By Jack Howell, PSO Bass Clarinetist
I’ve been asked to write about my road to the Pittsburgh Symphony — a daunting task because the road has been rather long. However, perhaps two stories, one at the beginning of the road and one at the PSO’s threshold, will suffice.
The clarinet was not my first choice of instruments. I wanted to play the cello. My favorite babysitter, Paula Cozzuto, played the cello and once brought it with her and taught me to play “Twinkle, Twinkle Little Star.” Paula was short, Italian (both parents first generation immigrants), cute.
I can’t remember exactly how old I was, but I think when I started lobbying for Paula whenever a sitter might be hired my parents decided I was old enough to look after myself.
When I was in third grade, my mom, who taught music theory and ear training at the local community college, brought home a clarinet. Her exact words: “I can get this for a hundred dollars; do you want to play it?” I didn’t especially, but I took it as my sign that I wasn’t getting a cello and that if I couldn’t be with the instrument I loved I might as well love the one I was with.
There was a lot I didn’t know about that clarinet at the time. I immediately started taking lessons with the man who had sold the clarinet to my mom. Mr. Stensager taught all the woodwinds at the community college. The college was a wonderful resource for a logging town of 10,000 but the departments were small and faculty had to play both sides of the ball. Mr. Stensager was an oboist who could play enough flute, clarinet, bassoon, and saxophone to teach; more to the point, he was the only teacher around. That is not a complaint. What Mr. Stensager lacked in specific clarinet pedagogy he made up for in pure human goodness. He was a fine musician, infinitely kind and patient, and an excellent repairman. By the time I got to band in fourth grade I had been taking lessons for a year, which was a big head start.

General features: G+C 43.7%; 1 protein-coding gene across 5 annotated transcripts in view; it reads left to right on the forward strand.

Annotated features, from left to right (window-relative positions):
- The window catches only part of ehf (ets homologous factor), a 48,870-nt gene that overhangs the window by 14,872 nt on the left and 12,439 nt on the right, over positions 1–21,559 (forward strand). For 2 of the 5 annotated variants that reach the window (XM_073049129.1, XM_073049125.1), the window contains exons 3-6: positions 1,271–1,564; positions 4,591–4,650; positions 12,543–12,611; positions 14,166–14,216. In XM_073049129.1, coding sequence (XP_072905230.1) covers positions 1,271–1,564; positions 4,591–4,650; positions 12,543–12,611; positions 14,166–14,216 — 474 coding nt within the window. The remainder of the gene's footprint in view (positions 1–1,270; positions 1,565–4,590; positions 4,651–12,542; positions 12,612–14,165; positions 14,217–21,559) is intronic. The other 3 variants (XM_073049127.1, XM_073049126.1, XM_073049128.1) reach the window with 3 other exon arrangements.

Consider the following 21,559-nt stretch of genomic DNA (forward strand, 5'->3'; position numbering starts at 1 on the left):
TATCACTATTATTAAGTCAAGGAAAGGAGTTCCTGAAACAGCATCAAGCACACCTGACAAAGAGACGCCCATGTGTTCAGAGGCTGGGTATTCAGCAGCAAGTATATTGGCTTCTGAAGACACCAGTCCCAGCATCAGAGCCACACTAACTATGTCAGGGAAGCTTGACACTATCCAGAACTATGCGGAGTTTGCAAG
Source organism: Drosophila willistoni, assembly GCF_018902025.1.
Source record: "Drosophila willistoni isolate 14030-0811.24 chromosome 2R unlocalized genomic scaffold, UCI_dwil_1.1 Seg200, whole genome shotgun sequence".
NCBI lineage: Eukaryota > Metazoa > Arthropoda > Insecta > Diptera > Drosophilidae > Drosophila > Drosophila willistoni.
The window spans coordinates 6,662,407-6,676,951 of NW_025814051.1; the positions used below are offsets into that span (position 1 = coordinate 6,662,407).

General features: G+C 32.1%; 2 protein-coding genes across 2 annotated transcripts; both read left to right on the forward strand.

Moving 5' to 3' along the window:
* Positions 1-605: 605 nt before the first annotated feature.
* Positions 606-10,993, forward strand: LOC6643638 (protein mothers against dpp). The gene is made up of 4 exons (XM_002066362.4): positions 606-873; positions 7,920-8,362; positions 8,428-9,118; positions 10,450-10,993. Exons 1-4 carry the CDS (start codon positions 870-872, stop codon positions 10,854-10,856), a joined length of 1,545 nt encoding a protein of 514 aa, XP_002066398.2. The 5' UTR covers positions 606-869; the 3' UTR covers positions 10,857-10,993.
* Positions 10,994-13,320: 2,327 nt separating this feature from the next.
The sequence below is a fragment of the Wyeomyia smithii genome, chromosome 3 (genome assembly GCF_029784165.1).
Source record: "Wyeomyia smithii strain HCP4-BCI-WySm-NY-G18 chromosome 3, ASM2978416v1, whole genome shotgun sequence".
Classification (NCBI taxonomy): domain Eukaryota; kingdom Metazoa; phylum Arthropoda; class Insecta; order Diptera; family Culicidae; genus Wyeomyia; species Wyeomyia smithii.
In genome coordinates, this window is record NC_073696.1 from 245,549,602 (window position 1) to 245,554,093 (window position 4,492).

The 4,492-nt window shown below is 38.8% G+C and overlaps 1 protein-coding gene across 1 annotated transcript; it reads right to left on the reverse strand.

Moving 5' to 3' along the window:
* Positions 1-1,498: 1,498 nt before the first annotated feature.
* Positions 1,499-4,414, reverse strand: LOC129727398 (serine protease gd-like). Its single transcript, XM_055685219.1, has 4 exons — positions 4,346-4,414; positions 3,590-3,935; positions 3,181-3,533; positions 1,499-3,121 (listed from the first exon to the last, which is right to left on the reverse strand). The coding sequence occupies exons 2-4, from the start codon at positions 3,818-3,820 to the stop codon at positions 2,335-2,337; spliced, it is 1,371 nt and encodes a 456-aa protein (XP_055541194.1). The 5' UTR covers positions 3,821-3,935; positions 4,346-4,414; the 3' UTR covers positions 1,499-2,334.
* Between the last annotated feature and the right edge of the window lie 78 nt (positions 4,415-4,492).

The instrument itself was a wooden Noblet, an intermediate model made by Leblanc, once a professional brand on par with Selmer and Buffet. I remember being embarrassed when I first went to band and all the other clarinets, being plastic, were shiny and new while mine was dull and old-looking. That Noblet was a great advantage, though. I started on an instrument with good intonation, good resistance, kept in top shape by my teacher. I played it until my senior year in high school and won several solo competitions with it. Eventually I learned that the clarinet had belonged to Mr. Stensager’s eldest son, who had battled drug addiction and committed suicide. My mom had just happened to be there when Mr. Stensager decided to let go and mentioned that he had a really nice clarinet that might as well be doing someone some good.
I just . . . can’t imagine.
Fast forwarding through a bunch of different orchestras, we come to the winter of 2012, when (PSO bass clarinetist) Richard Page became ill. I was not a bass clarinetist. I hadn’t even seen a bass clarinet until I went to college, and all through college and most of my career I had strenuously avoided playing bass. The first time I heard the instrument played masterfully live was in the Santa Fe Opera Orchestra, with Bill Helmers of the Milwaukee Symphony. Then I heard Dick when I came to Pittsburgh in 1996, which was another revelation, but even if I’d had any interest, I had my hands full.